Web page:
Former Vice President Joe Biden made another visit to Penn's campus on Wednesday, and he was ready to joke around.
The event, which sold out in 78 minutes on March 15, was a question and answer session between Penn President Amy Gutmann and Biden about topics ranging from international policy to President Donald Trump.
Gutmann introduced the new head of the Penn Biden Center to enthusiastic cheers from the crowd.
“It’s great to be here as a part of Penn not paying tuition,” Biden said. Two of his children and two of his grandchildren graduated from Penn. “You all have an A as far as I’m concerned.”
After addressing Gutmann as “Madam President” to shouts of laughter from the audience, Biden also poked fun at his former boss.
“President Obama and I have become very close friends,” Biden said. “Some of those memes are funny. No, I’m not wearing his bracelet, but he is a very close friend.”
The two then delved into a conversation on international politics, the focus of Biden’s new center. On the subject of China, Biden said the country is moving to determine its role in the world.
“My view of China’s role is that it’s the single most consequential relationship for us to develop,” Biden said. “We have a lot more leverage in the relationship than they do ... [their] stability would not exist without us projecting power in the Pacific.”
The conversation then shifted to Russia, where Biden said the country’s declining power “makes it very dangerous.”
“Putin has concluded that it’s better to see a Europe fractured and democratic institutions fractured,” Biden said.
He suggested that the America should lead by setting an example, and worried about the direction in which the Trump administration was taking the country.
“Every other president has talked in terms of 'American values', because 'American values' is what we’ve been propagating,” Biden said. “What worries me most is we have a president now who's the first president I have been aware of who has never used the phrase 'American values.'”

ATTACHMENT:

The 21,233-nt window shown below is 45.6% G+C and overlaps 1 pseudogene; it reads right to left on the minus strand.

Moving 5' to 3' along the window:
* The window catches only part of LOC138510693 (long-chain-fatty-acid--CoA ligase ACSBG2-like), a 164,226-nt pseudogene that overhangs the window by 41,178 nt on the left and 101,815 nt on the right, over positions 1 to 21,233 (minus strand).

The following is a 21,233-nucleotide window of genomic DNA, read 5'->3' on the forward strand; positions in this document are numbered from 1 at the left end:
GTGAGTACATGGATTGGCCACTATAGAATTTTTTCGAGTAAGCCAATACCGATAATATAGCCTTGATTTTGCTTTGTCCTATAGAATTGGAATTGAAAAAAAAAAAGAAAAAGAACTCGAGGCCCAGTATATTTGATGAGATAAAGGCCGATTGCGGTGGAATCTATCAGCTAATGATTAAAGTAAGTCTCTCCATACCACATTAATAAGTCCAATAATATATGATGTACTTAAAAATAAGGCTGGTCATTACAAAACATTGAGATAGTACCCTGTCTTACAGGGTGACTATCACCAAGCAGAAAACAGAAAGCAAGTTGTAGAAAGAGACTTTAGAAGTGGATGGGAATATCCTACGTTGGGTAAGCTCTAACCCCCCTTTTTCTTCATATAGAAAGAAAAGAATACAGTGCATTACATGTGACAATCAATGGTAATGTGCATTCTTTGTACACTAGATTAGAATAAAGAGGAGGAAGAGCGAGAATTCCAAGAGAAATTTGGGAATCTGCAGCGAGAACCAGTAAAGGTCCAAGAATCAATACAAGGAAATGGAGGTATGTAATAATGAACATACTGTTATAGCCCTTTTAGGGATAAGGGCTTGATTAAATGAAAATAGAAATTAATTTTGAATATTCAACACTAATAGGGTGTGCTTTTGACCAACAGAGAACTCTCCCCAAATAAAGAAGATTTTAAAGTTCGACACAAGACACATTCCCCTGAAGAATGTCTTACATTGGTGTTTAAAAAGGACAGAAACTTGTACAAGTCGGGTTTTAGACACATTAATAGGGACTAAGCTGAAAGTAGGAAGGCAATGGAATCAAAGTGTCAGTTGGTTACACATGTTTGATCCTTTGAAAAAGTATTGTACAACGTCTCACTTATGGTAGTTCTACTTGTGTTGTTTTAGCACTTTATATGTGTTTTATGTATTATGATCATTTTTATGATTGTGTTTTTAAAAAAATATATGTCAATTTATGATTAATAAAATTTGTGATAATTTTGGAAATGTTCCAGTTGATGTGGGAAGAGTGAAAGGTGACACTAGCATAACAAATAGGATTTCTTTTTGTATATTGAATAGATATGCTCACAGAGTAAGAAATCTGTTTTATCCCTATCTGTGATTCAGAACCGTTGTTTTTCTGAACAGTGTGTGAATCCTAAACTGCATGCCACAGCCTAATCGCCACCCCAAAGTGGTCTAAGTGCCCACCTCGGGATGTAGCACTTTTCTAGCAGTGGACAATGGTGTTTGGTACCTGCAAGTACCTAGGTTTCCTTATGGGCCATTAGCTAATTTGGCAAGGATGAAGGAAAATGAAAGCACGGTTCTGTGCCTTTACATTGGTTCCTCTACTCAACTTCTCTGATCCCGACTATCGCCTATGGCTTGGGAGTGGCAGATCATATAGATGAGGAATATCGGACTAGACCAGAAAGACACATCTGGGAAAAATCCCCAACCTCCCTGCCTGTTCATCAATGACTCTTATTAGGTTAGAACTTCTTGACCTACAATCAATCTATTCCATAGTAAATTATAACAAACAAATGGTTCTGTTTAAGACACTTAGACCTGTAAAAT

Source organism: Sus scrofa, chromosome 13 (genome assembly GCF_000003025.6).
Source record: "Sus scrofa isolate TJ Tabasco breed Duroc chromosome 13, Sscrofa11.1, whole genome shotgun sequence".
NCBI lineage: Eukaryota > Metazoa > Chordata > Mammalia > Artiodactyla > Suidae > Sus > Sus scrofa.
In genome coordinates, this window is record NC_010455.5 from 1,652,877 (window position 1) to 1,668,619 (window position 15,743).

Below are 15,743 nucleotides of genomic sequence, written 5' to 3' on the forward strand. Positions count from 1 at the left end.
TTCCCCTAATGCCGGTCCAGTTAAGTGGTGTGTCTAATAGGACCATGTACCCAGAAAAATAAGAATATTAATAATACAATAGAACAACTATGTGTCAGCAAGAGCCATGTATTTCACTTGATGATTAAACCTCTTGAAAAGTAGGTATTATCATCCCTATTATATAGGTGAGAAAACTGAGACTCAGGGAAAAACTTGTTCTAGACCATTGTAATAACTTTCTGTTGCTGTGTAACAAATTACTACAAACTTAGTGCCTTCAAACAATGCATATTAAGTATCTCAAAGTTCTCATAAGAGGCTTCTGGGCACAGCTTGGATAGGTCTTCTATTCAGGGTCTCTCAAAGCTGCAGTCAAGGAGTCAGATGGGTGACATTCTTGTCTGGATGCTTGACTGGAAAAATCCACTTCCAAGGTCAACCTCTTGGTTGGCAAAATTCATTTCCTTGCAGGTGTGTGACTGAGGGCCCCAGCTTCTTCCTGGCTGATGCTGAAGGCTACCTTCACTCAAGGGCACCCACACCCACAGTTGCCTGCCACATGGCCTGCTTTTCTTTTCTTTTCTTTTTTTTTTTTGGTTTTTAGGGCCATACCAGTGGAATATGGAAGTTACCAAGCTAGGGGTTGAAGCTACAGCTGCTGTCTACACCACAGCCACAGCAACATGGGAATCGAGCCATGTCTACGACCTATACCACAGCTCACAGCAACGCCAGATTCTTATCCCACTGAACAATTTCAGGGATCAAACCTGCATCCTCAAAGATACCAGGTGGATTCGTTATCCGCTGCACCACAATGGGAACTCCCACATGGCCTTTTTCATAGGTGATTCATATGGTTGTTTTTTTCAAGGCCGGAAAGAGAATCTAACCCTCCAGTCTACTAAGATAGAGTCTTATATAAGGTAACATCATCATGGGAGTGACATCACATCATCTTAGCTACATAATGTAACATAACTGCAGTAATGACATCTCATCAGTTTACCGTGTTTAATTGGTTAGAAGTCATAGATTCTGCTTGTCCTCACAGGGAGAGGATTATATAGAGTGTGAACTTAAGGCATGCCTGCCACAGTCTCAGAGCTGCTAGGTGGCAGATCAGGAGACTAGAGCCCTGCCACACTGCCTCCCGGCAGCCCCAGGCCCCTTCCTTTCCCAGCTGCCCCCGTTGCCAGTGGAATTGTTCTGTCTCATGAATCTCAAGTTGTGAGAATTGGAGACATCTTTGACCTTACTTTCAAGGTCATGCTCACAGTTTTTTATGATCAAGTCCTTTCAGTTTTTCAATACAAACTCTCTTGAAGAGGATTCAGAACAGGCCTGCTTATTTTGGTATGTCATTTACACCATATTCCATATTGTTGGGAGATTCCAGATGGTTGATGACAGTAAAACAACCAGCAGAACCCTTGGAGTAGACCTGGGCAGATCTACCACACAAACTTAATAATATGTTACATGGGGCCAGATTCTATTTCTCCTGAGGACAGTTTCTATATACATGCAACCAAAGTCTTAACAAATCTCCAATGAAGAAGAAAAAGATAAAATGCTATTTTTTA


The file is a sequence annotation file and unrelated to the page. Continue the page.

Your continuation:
When Gutmann brought up the topic of tension between jobs and values, Biden rose and began to pace the stage, saying there was no tension.
“People look out there and they say the world is really changing isn’t it ... you’re going to have to be educated in the next five years, what you know now won’t sustain you,” Biden said. “The answer to our jobs is for us to continue to engage the world and insist on fair trade.”
Here, Biden paused, spotting his niece in the crowd, and leaned down to give her a hug.
The moved into pre-selected student questions, where one student asked Biden to give Trump advice.
Biden’s wisdom: “Grow up.”
“Stop tweeting and start focusing,” Biden added. “The words of a president matter, they have enormous, enormous, enormous reverberating sounds around the world.”
Biden ended the conversation on a strong message of hope and positivity, advocating for bipartisanship.
“I am more optimistic about the prospect of the United States of America and your generation than I have been any time of my career,” Biden said. “I’m confident and optimistic because I’m a student of American history ... folks don’t tell me the American people can’t handle this.”
His personable nature led many in the crowd to respond to his message.
“You can really feel how patriotic he is,” Engineering senior Nathaniel Chan said. “It was pretty motivating to hear, just having hope for these times going forward.”
Other students remained in Irvine after the talk to talk and take pictures with the former vice president.
“I got a selfie!” graduate student Diane Huang yelled as she ran out of the theater.
College sophomore Myan Bhoopalam stayed after the event with other students to ask Biden more questions, and was rewarded with a picture with Biden onstage.
“It clearly shows he’s very close to the Penn community and about the students and where they’re from,” Bhoopalam said. “I wish he ran for president.”
As for Biden, this may not be the last we see of him on campus this semester.
“I’ll stay as long as you want,” Biden said.